Observers anticipate a contentious Surface Transportation Board hearing next Tuesday and Wednesday on reciprocal switching. Supporters and opponents are gearing up, with the stakes high for both the railroads and shippers.
What is reciprocal switching?
Reciprocal switching occurs when a shipper has access to one freight railroad but seeks access to a nearby competing freight railroad to cultivate a competitive pricing environment. A shipper gains that access at an interchange between the two railroads. Some U.S. railroads actually already have reciprocal switching agreements with shippers, as a concession born from railroad mergers, but the practice isn’t widely available.
Why do shippers support it?
Shippers say reciprocal switching would promote rail-to-rail competition, “giving shippers options they don’t have today,” one source told FreightWaves. It could especially benefit captive shippers, or those that have access to only one railroad. Granting reciprocal switching could encourage the railroads to provide better service, lower rates or both, shippers say.
Shippers note reciprocal switching already exists in Canada, where it’s known as interswitching, and contend that the Canadian freight railroads haven’t had any problems with the practice.
Shippers also argue that reciprocal switching could result in network efficiency because traffic could potentially be rerouted to more direct routes.
Why don’t the railroads support it?
The railroads contend that reciprocal switching could exacerbate existing service issues or create new ones by adding another layer of operational complexity. By focusing too much on accommodating this shipping option, it could also divert the industry’s attention from enacting measures that would make the rail industry competitive with other transportation modes, such as trucks.
Others doubt whether the measure would actually fulfill shippers’ concerns about not having enough shipping options.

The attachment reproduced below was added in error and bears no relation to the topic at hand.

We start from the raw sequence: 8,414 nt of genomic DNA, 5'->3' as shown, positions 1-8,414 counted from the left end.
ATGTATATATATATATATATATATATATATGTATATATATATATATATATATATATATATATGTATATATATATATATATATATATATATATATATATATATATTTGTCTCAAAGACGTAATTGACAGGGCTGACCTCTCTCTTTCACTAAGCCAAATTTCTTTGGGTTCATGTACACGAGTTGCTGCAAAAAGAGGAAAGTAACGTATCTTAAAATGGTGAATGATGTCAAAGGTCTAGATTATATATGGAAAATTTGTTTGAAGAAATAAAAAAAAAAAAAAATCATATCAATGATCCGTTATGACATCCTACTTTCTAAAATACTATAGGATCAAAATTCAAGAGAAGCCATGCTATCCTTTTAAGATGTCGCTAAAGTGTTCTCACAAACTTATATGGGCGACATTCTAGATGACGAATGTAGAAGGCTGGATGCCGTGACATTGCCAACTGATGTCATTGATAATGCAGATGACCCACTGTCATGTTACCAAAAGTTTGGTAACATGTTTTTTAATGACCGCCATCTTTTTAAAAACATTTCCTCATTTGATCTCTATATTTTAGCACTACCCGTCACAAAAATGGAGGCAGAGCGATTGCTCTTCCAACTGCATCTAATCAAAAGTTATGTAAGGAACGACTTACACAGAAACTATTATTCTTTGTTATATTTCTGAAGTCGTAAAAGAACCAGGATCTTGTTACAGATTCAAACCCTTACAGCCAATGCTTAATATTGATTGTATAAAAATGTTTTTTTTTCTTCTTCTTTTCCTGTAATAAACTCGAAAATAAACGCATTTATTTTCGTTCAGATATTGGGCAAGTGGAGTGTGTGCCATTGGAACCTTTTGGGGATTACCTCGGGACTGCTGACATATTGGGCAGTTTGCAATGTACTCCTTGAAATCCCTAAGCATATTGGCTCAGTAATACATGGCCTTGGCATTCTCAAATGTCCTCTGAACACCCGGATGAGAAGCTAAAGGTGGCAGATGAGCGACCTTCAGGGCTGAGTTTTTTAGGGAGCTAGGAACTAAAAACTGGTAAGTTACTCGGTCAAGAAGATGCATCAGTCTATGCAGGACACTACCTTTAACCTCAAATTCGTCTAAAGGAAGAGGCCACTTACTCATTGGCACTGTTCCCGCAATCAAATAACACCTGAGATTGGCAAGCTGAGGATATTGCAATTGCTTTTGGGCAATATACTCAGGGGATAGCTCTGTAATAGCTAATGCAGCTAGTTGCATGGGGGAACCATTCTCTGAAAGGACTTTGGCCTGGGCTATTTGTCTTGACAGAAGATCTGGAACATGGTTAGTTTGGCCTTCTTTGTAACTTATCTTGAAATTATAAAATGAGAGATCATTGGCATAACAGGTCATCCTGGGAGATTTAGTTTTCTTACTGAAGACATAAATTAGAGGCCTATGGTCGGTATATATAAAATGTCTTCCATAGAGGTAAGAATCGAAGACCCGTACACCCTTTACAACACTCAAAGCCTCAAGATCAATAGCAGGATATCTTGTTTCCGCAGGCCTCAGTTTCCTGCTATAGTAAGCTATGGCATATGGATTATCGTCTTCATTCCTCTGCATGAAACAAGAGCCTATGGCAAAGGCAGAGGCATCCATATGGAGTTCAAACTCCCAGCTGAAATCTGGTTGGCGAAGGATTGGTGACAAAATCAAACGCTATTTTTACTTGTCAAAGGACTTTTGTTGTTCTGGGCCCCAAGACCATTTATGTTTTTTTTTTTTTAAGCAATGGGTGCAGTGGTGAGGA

Will the board take action soon?
Sources told FreightWaves that the board appears poised to take action on the issue sooner rather than later, potentially as early as this year. The STB rebuffed efforts to extend the timeline for the proceeding, which could indicate that the agency wants to keep momentum going.
There is also a lot of political will behind the issue. The White House is eager to increase competition or give rail shippers more options, as seen by last July’s executive order by President Joe Biden encouraging competition.
What has changed since the issue first came up a decade ago?
One key question is how STB will look at the issue in light of existing operational challenges, including whether reciprocal switching will have any impact on rail service, which some say has deteriorated in recent years. And there are operational challenges: The COVID-19 pandemic not only brought about congestion at coastal and inland ports, but also contributed to inadequate staffing at the railroads due to pandemic-related absences. Meanwhile, some shippers contend that rail service didn’t improve after the Class I railroads implemented precision scheduled railroading prior to the pandemic.
However, skeptics argue that much of the U.S. rail infrastructure might not support reciprocal switching, especially since the railroads are deploying longer trains and interchanges might not have the capacity to handle the practice. The safety requirements involved in switching may also prove too onerous and time-consuming.
Another uncertainty is how individual board members will respond to comments expressed at the hearing. All five members are relatively new to the issue. They all joined the STB after the National Industrial Transportation League brought the issue before the board 10 years ago.
“The proceeding has been quiet for five years. Starting it up again is a big deal,” a source said.
While two Democratic board members, Chairman Marty Oberman and Robert Primus, appear to be “positively disposed to the shippers’ point of view,” according to one source, it’s unclear how the other members are thinking about the issue.
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